Mueller hearings take impeachment off Congress’ table

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Congressional hearings with former Special Counsel Robert Mueller have come and gone. If there is one takeaway, it is that Donald Trump will not be removed from office by way of impeachment.

Many if not most Democratic politicians in Washington and a great many election analysts already knew this. But last week’s testimony by Mueller should make this reality now clear to everyone else — including the surprisingly large share of progressive and liberal voters still hanging onto the idea that the Russia investigation will, in the end, get Trump out.

It was always a longshot that Mueller’s physical appearance in Washington would achieve what his lengthy report on the Russian investigation could not. When Trump weathered the storm of the report’s springtime release, and there was still not enough Democratic support for impeachment and zero Republican support, that was the end of the matter, at least in term of Trump’s removal.

The July 24 hearing certified that idea.

Mueller has always been a reluctant and inadequate savior for the Democratic Party. When he gave a brief press conference on his report in late May, he basically warned the Democratic-led House of Representatives there’d be no point calling him to testify because he would not say anything beyond the report.

The House called him up anyway, spurred by House Judiciary Committee Chairman Jerry Nadler, D-N.Y., and Intelligence Committee Chairman Adam Schiff, D-Calif. Another warning from Mueller came on the eve of the hearings when he suddenly asked that one of his deputies in the special counsel’s office, Aaron Zebley, be allowed to accompany him to the Hill. While there was no definite indicator that the man was there to be a guide or a crutch, Mueller’s testimony, which was at times halting, at times muddled, certainly suggested he needed an assist.

He was not the sharp, confident witness Democrats had wanted. Optics should not matter, but they do, in politics and in life. Mueller seemed confused about certain aspects in his own report and endured withering attacks from Republicans on the two committees with no comebacks. He actually did drop a bombshell in highlighting that his report did not clear the president of obstruction of justice, which Trump and his backers have been saying for months. In answer to a question, he also said charges could be pursued after Trump left office.

But after the more than six hours of testimony, Republicans were popping champagne bottles and it was easy to see why. The hearing was in many respects the final play in a game first begun by Trump’s compliant attorney general, Bill Barr.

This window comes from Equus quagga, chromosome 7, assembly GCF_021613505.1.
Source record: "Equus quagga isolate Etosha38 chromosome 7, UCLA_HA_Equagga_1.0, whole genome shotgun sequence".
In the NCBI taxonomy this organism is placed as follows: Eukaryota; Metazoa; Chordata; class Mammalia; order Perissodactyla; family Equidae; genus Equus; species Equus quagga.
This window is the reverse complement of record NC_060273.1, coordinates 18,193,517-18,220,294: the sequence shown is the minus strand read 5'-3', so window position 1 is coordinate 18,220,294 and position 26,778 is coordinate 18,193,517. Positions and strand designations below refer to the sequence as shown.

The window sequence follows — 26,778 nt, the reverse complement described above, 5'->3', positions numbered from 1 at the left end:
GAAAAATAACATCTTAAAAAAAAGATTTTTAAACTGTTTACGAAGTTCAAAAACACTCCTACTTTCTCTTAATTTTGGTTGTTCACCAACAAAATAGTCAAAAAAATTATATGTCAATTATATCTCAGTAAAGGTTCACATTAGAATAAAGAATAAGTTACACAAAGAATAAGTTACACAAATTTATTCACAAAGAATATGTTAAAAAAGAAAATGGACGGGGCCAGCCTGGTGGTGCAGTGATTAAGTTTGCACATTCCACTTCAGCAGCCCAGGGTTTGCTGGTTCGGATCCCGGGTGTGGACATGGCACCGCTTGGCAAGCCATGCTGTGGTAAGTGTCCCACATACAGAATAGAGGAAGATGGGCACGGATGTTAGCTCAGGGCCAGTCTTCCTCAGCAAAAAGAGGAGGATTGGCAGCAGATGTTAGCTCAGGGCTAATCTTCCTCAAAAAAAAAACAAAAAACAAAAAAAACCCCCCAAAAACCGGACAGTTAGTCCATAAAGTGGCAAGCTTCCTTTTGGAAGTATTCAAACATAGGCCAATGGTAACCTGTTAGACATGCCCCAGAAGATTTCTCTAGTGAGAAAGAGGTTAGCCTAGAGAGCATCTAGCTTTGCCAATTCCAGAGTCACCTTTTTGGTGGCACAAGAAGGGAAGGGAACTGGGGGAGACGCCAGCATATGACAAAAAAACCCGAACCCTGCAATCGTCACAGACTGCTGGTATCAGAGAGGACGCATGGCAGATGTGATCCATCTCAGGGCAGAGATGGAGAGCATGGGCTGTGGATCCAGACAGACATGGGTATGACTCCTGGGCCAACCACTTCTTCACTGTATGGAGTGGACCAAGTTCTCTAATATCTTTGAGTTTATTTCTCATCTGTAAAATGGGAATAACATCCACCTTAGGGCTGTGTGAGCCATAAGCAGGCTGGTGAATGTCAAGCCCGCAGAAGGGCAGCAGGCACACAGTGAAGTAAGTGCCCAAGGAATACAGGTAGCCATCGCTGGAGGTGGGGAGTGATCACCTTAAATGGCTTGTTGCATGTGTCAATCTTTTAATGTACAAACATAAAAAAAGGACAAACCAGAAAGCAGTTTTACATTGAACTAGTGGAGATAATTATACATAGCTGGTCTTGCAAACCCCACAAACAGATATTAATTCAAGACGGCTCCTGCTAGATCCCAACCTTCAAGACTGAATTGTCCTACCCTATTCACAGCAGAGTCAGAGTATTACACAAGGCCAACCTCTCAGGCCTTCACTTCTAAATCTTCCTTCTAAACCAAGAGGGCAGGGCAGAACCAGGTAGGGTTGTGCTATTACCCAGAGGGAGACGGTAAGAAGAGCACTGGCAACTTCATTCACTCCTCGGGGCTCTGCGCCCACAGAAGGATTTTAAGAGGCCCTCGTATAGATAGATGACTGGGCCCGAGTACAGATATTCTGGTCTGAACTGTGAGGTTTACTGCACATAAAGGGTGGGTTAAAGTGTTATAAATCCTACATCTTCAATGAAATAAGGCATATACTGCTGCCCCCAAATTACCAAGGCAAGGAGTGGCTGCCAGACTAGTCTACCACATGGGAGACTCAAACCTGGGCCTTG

Barr sat on the final Mueller report for weeks after it was done in mid-April, but took license to immediately issue a four-page letter summarizing the 448-page document. He accurately noted that the report did not find that Trump had colluded with the Russians in the 2016 election but added no case had been made that Trump had obstructed justice. Some grumbling leaked out from Mueller’s prosecutors that the AG had misrepresented the report’s findings.

Nevertheless, Barr’s tactic of a preemptive strike worked. He gave Trump and all his surrogates in the media and politics a one-month head start over the counsel’s office plus all the talking points they needed to defend the president. In the mind of the public, the back-and-forth over impeachment became just another thing the two parties fight over. In other words, it was a wash.

House Speaker Nancy Pelosi, D-Calif., has seen the writing on the wall and is no fan of impeachment. She knows that Democrats can still move ahead with it, but there is no way in Hades the GOP-led Senate will remove Trump from office — especially with his approval numbers within the party bumping up against 90%. Maybe in the privacy of her office, Pelosi popped off a few champagne corks, too, after the hearing, since it provides ammo for her to fend off the more restive members of her caucus.

We expect Democrats will continue to investigate all the loose threads that stem from the Mueller investigation. But as for impeachment, a look at history is useful.

In the 1970s, President Nixon’s defenders dug in on his behalf, too, and might also have prevailed. But the leaked tapes changed the game; Nixon convicted himself with his own words.

It would take something similar to turn the tide against Trump within the GOP and among reluctant Democrats. But Democrats should fully understand this qualifies as a wish only, not an actionable plan to defeat Trump in 2020.